I typically derive an ample amount of ardor and pleasurable self-indulgence from road trip flicks, especially those featuring anxiety-driven murders like Pasquale Festa Campanile’s Hitch-Hike (1977), Robert Harmon’s The Hitcher (1986), and Victor Salva’s The Nature of the Beast (1985), but that was before I saw punk documentarian Lech Kowalski’s video diary On Hitler’s Highway (2002), an entry in the Polish-American filmmaker's 'The Fabulous Art of Surviving' documentary trilogy. As an auteur best known for capturing the erratically spiraling lives of sub-rock-stars and their compulsive soul-destroying addictions in films like D.O.A. (1980) and Born To Lose: The Last Rock and Roll Movie (1999), I expected a certain gritty realism to Kowalski’s On Hitler’s Highway, but little did I know the documentary would be a dauntless modern day testimony to apocalyptic philosopher Oswald Spengler’s foreboding prophecies. Being a son of Poland himself, On Hitler’s Highway is ultimately a highly personal documentary for Kowalski as expressed by his oversensitive, if strangely laid back, approach to the documentary and its unspectacular yet tragic subjects. In the film, Kowalski somewhat aimlessly (but quite auspiciously in terms of material) cruises Poland’s oldest highway; a road constructed under the orders of Adolf Hitler himself, where, apparently, under the asphalt (according to local folklore) lie the bodies of many Polish slave workers who had fallen building it. The highway was built in a historically relevant area of Poland where Napoleon invaded Russia, Muslims invaded Europe and attempted to convert Europeans to Islam via bloodthirsty Jihad, and what was once an eastward extension of the Third Reich, yet one would not expect such a grand history while viewing Kowalski’s personal journey through this most Western Slavic nation. On his humble and mostly humorless journey, Kowalski encounters aesthetically-displeasing Muslim prostitutes, jubilant ghetto-dwelling gypsies, and poor indigenous Poles who dream of Uncle Adolf’s revengeful return and Poland’s complete destruction so as to forever relieve their daily pain. As far as video ethnographies go, On Hitler’s Highway is a tolerably amateurish pseudo-anthropological work, but it is also an authentically humanistic piece that surely drives home the collective hopelessness of the post-communist Polish plight like never before.
Apparently, in Poland, teens and young adults care a whole lot more about trendy discos, partying in abandoned underground bunkers, and playing jokes at the expense of elders than the ill-famed domestic history of Auschwitz concentration camp, as expressed by various youth in On Hitler’s Highway. Naturally, the Turkish, Bulgarian, and Polish prostitutes featured in the documentary care more about how many customers will give them the old ‘in-and-out’ than Hitler’s infamous legacy. The only truly holocaust-obsessed individual featured in On Hitler’s Highway is a disgruntled and scornful elderly survivor with a refined distaste for sauerkraut who righteously claims that concentration camp victims were, “suffocated, NOT GASSED.” Considering that most of the individuals featured in the documentary have a hard time providing food for their children, let alone themselves, the Holocaust is of little, if any, relevance to their lives. In fact, it becomes quite apparent in On Hitler’s Highway that, ironically, Uncle Dolph’s vintage superhighway is one of the very few things these Poles have to look forward to and be proud of as many of these individuals, who live in an indefinite state of stark squalor, call rapidly dilapidating ghettos their damned homes. Without big H’s freeway, many of these individuals would have no place to peddle their middle-finger flaunting lawn gnomes, nor their long expired and thoroughly abused flesh as these unofficial and unstable trades provide them with their only means for an income and a 'livelihood.' Needless to say, it seems the Polish populous of On Hitler’s Highway has yet to recover from about a half a century of communist repression and emotional debasement, thus Hitler’s partial dismantling of Poland is nothing short of irrelevant to these thoroughly disenfranchised folk. As someone who personally lives in an area flooded with young, ex-communist Slavic ‘students’ and ‘quest workers’, I can personally vouch for the complete and utter desperation of these less than blessed individuals. Many of these Slavs uncomplainingly accept being illegally underpaid (as they are also illegally employed) and taken advantage of just so they can continuously stay and marginally prosper in the United States. The saddest part is that aside from paying for the necessities of food and board, many of these Slavic immigrants blow their slavishly earned cash on trendy American consumer products like iPhones and Michael Jackson cds, and have no qualms about abandoning their ancient identities. I remember one particularly comical incident when a young Russian man (who fit the ideal National Socialist physique of being tall, muscular, blond, and having blue yes) matter-of-factually proclaimed to me that Michael Jackson was the King of Pop as if I was totally ignorant of such a popular American sentiment. Compared to the men and women featured in On Hitler’s Highway, the young Slavs I know – who are apparently comprised of the ‘cream of crop’ (e.g. sons and daughters of businessmen and military leaders) from their prospective nations – live like virtual prince and princesses in the United States.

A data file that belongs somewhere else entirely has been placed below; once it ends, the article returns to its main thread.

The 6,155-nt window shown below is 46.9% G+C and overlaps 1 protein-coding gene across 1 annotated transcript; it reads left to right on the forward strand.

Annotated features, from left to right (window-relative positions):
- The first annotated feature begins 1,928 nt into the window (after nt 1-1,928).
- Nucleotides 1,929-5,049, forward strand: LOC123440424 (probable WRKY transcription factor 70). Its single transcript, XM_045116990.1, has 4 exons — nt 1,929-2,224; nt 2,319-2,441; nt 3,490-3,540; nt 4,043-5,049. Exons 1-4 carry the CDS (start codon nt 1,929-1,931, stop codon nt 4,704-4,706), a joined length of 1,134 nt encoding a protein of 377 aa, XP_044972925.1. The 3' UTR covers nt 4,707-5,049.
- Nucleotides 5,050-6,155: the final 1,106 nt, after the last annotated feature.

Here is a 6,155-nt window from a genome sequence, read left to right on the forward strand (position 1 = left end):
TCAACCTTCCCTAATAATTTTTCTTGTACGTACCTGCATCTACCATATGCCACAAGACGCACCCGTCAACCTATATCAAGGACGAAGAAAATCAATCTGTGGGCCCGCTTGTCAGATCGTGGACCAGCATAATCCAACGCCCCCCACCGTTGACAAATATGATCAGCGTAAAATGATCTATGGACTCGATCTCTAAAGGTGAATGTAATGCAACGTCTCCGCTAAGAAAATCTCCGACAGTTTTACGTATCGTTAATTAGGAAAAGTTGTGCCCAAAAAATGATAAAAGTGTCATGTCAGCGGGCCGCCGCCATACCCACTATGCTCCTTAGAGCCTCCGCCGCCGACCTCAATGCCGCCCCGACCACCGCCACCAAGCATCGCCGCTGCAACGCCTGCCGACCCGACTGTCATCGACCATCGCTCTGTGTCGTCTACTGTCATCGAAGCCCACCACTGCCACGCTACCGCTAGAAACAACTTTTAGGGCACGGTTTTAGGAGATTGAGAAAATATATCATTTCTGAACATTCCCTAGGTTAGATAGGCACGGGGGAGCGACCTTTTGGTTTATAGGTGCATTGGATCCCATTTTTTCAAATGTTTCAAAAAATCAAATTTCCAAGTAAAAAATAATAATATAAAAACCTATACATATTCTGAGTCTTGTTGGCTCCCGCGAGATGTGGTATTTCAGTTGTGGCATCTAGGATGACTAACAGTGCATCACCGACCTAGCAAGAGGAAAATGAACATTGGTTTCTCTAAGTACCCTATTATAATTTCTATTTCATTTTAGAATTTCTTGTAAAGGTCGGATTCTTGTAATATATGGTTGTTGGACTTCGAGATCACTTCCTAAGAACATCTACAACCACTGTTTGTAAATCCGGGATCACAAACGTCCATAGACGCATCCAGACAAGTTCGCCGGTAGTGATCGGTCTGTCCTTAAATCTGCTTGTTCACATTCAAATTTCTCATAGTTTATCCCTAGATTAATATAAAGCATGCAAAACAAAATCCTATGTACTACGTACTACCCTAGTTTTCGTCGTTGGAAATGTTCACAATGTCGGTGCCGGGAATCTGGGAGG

Forget about irresponsible junky AIDS victim Gringo from Kowalski’s infamous Troma-distributed work Story of a Junkie (1987), the real-life cast of On Hitler’s Highway is infinitely more forsaken and forlorn as their circumstances are mainly the result of an unfortunate birthright and not of their own making. In fact, many of the nearly starving and somewhat emaciated individuals featured in the documentary are eastern immigrants who moved to Poland in the hope of making a better life for their families and themselves, but such crucial ambitions seem to have acquired nil results for these cursed lost souls. On Hitler’s Highway is the sort of film that should be screened at various American universities as it destroys the totally mythical illusions of collective ‘white privilege’ and other wretched liberal abstractions assembled by sneering ethnomasochistic members of the truly privileged white bourgeois, as the poorest of American Negroes live in less dire and much plusher, warmer, and most importantly, more stylin’ living conditions than most of the individuals featured in the documentary. On Hitler’s Highway is anything but a pleasurable cinematic affair, but to say it is a work without cultural nor socio-political merit would be gross neglect. Both aesthetically and thematically repellant, On Hitler’s Highway is an undeniably potent work with a humbling power that does not rely on petty and contrived sentimentalism like a typical Hollywood production, but upon the mere words and images of uncharismatic and impoverished individuals whose most imperative concerns are finding clean enough water to drank and enough food to eat just so they can survive another day. Indeed, On Hitler's Highway is a fine testament to the fabulous art of surviving, but you will probably want to take a shower in bleach and watch a totally fantasy driven work like Tim Burton's Pee-wee's Big Adventure (1985) in an attempt to clean away the 'metaphysical grime' that this eerie and aweless testimony of human tribulation permeates. Still, whether intentional or not (and it is not), On Hitler's Highway does have its moments of genuine humorous human absurdity as few screenwriters could dream up a real-life scene of illegally squatting Ukrainian homeless men serving tea to seemingly unscrupulous Polish cops at a deserted Nuclear airbase. On Hitler's Highway is the sort of film fellow eccentric realist filmmaker Werner Herzog would have made during his more zealous youth as it is a totally selfless work that could have only been made by an individual without an inkling of monetary gain nor critical acclaim in mind. On Hitler's Highway may feature one of the most dismal virtual road trips that one will have the grand displeasure of taking, but you will posolutely never forgotten it.